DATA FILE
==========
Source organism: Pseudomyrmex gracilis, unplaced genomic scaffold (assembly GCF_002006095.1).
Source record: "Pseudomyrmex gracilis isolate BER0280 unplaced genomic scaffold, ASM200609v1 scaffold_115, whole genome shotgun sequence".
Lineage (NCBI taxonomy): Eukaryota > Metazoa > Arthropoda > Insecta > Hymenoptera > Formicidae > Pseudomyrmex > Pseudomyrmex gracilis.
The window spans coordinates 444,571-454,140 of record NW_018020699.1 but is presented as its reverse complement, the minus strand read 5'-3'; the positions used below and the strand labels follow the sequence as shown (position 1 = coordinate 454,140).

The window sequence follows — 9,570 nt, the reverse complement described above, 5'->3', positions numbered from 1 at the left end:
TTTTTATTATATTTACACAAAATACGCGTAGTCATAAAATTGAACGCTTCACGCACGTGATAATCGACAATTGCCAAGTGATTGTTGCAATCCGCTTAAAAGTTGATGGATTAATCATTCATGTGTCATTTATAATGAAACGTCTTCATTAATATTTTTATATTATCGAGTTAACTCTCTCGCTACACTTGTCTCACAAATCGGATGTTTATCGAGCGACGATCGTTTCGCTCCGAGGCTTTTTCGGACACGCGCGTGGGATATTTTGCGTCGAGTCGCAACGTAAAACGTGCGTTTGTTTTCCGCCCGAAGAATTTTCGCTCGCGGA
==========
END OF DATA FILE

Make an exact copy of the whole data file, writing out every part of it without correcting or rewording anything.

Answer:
Source organism: Pseudomyrmex gracilis, unplaced genomic scaffold (assembly GCF_002006095.1).
Source record: "Pseudomyrmex gracilis isolate BER0280 unplaced genomic scaffold, ASM200609v1 scaffold_115, whole genome shotgun sequence".
Lineage (NCBI taxonomy): Eukaryota > Metazoa > Arthropoda > Insecta > Hymenoptera > Formicidae > Pseudomyrmex > Pseudomyrmex gracilis.
The window spans coordinates 444,571-454,140 of record NW_018020699.1 but is presented as its reverse complement, the minus strand read 5'-3'; the positions used below and the strand labels follow the sequence as shown (position 1 = coordinate 454,140).

The window sequence follows — 9,570 nt, the reverse complement described above, 5'->3', positions numbered from 1 at the left end:
TTTTTATTATATTTACACAAAATACGCGTAGTCATAAAATTGAACGCTTCACGCACGTGATAATCGACAATTGCCAAGTGATTGTTGCAATCCGCTTAAAAGTTGATGGATTAATCATTCATGTGTCATTTATAATGAAACGTCTTCATTAATATTTTTATATTATCGAGTTAACTCTCTCGCTACACTTGTCTCACAAATCGGATGTTTATCGAGCGACGATCGTTTCGCTCCGAGGCTTTTTCGGACACGCGCGTGGGATATTTTGCGTCGAGTCGCAACGTAAAACGTGCGTTTGTTTTCCGCCCGAAGAATTTTCGCTCGCGGA